Meath the Home of Halloween
"Did You know that Halloween, which is famous the world over, began at the
Hill of Ward
in County Meath
asks an ad in the latest edition of Primary Times
magazine. And no, I have to admit, that knowledge had somehow escaped me until
now. But whether it's true or not, I congratulate the canny people of Athboy -
home of the aforementioned hill - and its environs on their bid to claim market
leadership of a global industry.
Already the county formerly known as royal has rebranded itself "Meath: the
Home of Halloween". And the message will be promoted by the inaugural "Spirits
of Meath" festival, which begins this weekend and continues for the rest of the
month, promising "spooky tours", "gory tales", "murder mystery weekends" and
other such thrills. All, as the promotional message puts, "only a short
broom-stick ride from Dublin".
Before this, Meath's reputation for scaring people from Dublin and elsewhere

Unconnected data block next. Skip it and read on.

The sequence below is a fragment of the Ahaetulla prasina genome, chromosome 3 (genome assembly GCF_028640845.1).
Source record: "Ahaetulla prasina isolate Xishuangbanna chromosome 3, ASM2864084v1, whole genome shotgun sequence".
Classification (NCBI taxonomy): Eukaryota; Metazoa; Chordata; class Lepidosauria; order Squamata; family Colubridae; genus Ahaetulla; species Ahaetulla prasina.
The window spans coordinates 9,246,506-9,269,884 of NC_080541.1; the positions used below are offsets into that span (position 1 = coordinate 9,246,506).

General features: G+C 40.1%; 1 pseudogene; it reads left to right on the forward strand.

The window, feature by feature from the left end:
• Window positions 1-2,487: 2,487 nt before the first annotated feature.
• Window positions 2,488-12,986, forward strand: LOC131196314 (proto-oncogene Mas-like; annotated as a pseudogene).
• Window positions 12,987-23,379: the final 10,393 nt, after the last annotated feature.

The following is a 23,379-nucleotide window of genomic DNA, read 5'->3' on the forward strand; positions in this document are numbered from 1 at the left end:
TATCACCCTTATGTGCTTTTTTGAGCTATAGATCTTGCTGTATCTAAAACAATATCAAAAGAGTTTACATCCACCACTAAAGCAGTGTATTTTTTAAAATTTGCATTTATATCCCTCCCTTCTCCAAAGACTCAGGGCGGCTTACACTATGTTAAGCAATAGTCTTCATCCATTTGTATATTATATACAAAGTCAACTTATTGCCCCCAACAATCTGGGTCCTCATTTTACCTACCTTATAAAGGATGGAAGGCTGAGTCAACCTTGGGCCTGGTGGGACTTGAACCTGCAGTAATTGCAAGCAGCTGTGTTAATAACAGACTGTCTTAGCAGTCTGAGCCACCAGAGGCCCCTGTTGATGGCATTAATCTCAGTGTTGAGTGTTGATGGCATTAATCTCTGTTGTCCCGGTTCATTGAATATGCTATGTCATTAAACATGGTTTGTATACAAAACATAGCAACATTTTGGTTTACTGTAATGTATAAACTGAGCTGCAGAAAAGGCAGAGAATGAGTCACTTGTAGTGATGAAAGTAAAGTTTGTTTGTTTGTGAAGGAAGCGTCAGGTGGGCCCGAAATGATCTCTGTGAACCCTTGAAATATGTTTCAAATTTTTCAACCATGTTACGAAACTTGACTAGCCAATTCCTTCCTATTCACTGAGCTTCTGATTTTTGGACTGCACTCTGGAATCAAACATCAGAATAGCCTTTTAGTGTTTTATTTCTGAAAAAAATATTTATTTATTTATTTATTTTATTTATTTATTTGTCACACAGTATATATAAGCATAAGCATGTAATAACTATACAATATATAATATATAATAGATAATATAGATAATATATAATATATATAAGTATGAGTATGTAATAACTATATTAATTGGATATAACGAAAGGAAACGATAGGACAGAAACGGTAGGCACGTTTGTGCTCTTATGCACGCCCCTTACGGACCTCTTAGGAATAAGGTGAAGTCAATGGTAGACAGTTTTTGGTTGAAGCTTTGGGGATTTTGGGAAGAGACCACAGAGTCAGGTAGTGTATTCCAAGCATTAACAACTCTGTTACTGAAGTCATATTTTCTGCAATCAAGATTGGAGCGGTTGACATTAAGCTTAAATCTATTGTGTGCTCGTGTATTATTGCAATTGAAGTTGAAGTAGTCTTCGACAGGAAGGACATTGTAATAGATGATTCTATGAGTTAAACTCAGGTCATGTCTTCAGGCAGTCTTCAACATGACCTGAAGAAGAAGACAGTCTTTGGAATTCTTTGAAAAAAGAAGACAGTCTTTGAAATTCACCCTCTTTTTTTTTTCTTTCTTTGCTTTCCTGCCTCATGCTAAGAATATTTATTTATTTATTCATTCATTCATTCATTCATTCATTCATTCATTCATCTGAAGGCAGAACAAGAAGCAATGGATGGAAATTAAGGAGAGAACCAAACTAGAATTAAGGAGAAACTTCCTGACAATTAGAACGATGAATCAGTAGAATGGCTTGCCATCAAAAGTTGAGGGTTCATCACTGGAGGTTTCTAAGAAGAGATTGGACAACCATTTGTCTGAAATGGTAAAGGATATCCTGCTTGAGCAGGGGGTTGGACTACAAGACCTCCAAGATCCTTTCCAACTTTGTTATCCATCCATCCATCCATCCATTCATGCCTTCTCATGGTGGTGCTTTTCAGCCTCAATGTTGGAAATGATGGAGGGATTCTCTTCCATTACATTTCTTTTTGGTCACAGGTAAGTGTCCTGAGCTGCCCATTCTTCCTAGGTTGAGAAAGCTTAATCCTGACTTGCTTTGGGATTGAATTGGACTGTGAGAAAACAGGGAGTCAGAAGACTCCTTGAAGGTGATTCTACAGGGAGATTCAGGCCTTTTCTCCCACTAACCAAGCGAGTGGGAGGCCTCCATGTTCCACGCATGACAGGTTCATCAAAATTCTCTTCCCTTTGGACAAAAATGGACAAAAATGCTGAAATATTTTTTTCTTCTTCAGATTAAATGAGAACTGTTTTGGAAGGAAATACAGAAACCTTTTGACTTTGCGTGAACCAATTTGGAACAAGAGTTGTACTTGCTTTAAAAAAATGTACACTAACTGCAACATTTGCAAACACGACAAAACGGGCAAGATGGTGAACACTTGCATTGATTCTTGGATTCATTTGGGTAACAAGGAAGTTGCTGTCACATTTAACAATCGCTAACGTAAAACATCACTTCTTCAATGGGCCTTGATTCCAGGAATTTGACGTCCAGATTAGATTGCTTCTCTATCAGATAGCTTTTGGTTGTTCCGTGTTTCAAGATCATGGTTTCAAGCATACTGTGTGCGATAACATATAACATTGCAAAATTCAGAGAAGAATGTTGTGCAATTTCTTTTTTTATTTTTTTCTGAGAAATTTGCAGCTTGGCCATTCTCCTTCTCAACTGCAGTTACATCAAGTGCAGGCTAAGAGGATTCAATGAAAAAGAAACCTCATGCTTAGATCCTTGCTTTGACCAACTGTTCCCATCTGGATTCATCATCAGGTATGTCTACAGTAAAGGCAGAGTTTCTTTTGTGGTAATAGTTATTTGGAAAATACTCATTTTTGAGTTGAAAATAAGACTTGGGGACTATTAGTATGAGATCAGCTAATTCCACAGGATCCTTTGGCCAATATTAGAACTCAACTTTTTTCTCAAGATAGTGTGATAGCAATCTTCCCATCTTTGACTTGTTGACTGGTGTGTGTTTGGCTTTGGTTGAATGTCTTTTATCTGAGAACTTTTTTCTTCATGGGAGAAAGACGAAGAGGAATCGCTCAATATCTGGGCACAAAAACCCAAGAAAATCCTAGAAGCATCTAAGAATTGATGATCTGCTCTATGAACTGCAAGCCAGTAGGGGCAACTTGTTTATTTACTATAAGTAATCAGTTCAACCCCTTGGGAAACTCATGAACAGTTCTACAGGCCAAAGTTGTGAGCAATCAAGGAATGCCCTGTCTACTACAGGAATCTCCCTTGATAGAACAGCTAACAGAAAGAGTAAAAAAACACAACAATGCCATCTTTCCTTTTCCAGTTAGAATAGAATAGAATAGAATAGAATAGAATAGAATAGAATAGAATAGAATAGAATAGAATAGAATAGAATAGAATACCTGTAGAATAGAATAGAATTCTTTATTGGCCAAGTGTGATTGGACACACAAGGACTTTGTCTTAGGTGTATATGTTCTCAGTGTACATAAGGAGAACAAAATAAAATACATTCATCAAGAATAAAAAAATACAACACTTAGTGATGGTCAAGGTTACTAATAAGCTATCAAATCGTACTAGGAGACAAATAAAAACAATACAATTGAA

has rested mainly with its Gaelic footballers. These have a vampire-like ability
to rise from the dead at short notice and suck the blood of other teams. As
recently as last year, for example, Meath football appeared to have been safely
buried at a crossroads at midnight with a stake through its heart. Now it's on
the prowl again and no-one is safe.
Nevertheless, Meath's claim to Halloween does appears to have some
foundation. The Hill of Ward, or Tlachtga as it was formerly known, was the site
of a pre-Christian fire festival celebrated on
, the Celtic New Year. It
even still has visible earthworks from that era. But shrewdly, the county is not
pinning its Halloween paternity claims on that one hill alone.
October 31st is, essentially, a "Day of the Dead" festival. And courtesy of
its wealth of ancient burial sites, like Newgrange,
, Meath is home to large numbers of people who, while their identity
may be a mystery, are undoubtedly more dead than almost anyone else in Ireland.
This lends added authority to the county's claims for dominance of the Halloween
And what a market. If the pages of Primary Times
distributed through primary schools in Dublin) are a guide, Halloween now rivals